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Waidner-Spahr Library

Waidner-Spahr News and Events: Home

Welcome

The library hosts events, exhibits, and art displays throughout the year. These enhance the cultural and academic life of the Dickinson community by illuminating resources and research activity, and promoting scholarship and creative endeavors on campus. Student photography, treasures from the archives, sculptures and artwork: you can find it all here, so don't forget to take a break from your studying to check out the latest.

Monthly Overview

This Month at Waidner-Spahr Library Header

May 2019

LAST DAY OF CLASSES: May 3

24-CARD ACCESS FOR DICKINSON COMMUNITY: Friday, May 3, 8 AM - Tuesday, May 14, 5 PM

BUILDING COMMUNITY: National Mental Health Awareness Month, National Photograph Month

Library Events

PB&J NIGHT STUDY BREAK

Wednesday, May 8,  7:30pm,  Main Level - Circulation Area‚Äč

Exhibits & Book Displays

RESEARCH & WRITING BOOK DISPLAY

Dickinson Reads Area - Main Level

DICKINSON YEARBOOKS: AN HISTORICAL OVERVIEW EXHIBIT

Friends of the Library Area - Lower Level

THE NUCLEAR CRISIS OF 1979: DICKINSON COLLEGE & THREE MILE ISLAND EXHIBIT

Archives Hallway - Lower Level

THE POTATO CHIP FACTORY: A MYSTERIOUS BUILDING ON DICKINSON'S CAMPUS EXHIBIT

Archives Hallway - Lower Level

A HISTORY OF TAKE BACK THE NIGHT AT DICKINSON

Upper Level

RELAXATION AND MENTAL HEALTH BOOK DISPLAY

Dickinson Reads Area - Main Level

THIS SEMESTER ON CAMPUS BOOK DISPLAY

Reference Area - Main Level

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Featured Faculty Publication

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"Migrant Letters: Emotional Language, Mobile Identities, and Writing practices in historical perspective"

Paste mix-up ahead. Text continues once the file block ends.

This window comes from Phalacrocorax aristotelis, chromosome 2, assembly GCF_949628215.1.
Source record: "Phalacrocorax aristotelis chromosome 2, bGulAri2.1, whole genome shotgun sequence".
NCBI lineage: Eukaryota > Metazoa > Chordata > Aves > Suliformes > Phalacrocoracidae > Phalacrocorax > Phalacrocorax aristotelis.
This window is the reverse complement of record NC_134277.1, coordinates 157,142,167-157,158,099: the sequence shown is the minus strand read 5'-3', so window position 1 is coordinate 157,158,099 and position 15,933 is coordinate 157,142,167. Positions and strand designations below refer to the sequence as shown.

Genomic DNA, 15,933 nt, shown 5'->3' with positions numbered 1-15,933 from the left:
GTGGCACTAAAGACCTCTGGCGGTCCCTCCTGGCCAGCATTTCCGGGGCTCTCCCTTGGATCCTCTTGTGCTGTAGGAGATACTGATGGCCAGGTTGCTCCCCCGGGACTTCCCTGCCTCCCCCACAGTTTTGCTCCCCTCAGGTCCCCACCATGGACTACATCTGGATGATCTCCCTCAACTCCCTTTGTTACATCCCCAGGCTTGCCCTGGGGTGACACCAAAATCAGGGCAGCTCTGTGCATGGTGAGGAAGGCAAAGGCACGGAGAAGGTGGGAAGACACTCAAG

Marcelo Borges  
 

Professor of History; Boyd Lee Spahr Chair in the History of the Americas

The migrant letter, whether written by family members, lovers, friends, or others, is a document that continues to attract the attention of scholars and general readers alike. Influenced by methodologies from diverse disciplines, the study of migrant letters has developed in myriad directions. Scholars have examined migrant letters through such lenses as identity and self-making, family relations, gender, and emotions. This volume, edited by Professor Marcelo Borges, contributes to this discussion by exploring the connection between the practice of letter writing and the emotional, economic, familial, and gendered experiences of men and women separated by migration. It combines theoretical and empirical discussions which illuminate a variety of historical experiences of migrants who built transnational lives as they moved across Europe, Africa, Latin America, and the United States. 

Recommended Citation:

Borges, Marcelo J., and Sonia Cancian, eds. “Migrant Letters: Emotional Language, Mobile Identities, and Writing Practices in Historical Perspective." Abingdon, Oxon: Routledge, 2018.